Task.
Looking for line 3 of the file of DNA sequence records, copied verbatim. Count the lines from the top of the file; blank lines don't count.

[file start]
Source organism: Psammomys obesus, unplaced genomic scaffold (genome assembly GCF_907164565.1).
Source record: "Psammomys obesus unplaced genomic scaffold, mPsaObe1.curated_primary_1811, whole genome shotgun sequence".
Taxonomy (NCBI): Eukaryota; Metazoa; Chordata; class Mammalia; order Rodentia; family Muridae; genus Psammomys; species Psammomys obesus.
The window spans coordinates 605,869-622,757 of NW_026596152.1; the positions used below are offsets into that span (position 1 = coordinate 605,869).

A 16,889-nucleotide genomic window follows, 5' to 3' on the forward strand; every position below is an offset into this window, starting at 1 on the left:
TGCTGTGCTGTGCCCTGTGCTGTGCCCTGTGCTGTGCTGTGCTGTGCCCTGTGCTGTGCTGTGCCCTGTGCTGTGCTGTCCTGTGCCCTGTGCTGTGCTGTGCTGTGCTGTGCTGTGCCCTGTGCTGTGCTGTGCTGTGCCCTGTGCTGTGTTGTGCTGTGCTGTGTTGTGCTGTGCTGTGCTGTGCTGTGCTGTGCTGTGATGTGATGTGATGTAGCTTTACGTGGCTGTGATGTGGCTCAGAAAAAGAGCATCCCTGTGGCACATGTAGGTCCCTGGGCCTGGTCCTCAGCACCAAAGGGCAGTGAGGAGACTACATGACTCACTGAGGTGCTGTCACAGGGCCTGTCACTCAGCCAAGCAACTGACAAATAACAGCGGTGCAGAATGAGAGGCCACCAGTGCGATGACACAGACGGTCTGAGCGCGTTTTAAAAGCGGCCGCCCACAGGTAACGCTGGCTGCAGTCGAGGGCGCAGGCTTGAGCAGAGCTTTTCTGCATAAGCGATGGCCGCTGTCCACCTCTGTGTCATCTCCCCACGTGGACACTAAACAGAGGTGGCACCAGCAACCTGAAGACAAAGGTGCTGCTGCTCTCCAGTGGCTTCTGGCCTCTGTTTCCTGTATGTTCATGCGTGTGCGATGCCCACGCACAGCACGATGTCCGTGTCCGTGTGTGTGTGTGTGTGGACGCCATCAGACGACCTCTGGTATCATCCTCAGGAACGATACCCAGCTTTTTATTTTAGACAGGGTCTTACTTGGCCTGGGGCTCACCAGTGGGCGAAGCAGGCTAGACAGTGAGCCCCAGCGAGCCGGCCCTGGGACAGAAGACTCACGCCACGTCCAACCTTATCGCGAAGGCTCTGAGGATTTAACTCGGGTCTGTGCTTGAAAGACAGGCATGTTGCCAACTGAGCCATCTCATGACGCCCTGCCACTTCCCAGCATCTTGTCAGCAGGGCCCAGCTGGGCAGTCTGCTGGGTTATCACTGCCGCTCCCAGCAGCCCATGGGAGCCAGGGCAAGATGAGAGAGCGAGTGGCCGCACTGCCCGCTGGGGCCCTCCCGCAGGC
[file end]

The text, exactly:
Taxonomy (NCBI): Eukaryota; Metazoa; Chordata; class Mammalia; order Rodentia; family Muridae; genus Psammomys; species Psammomys obesus.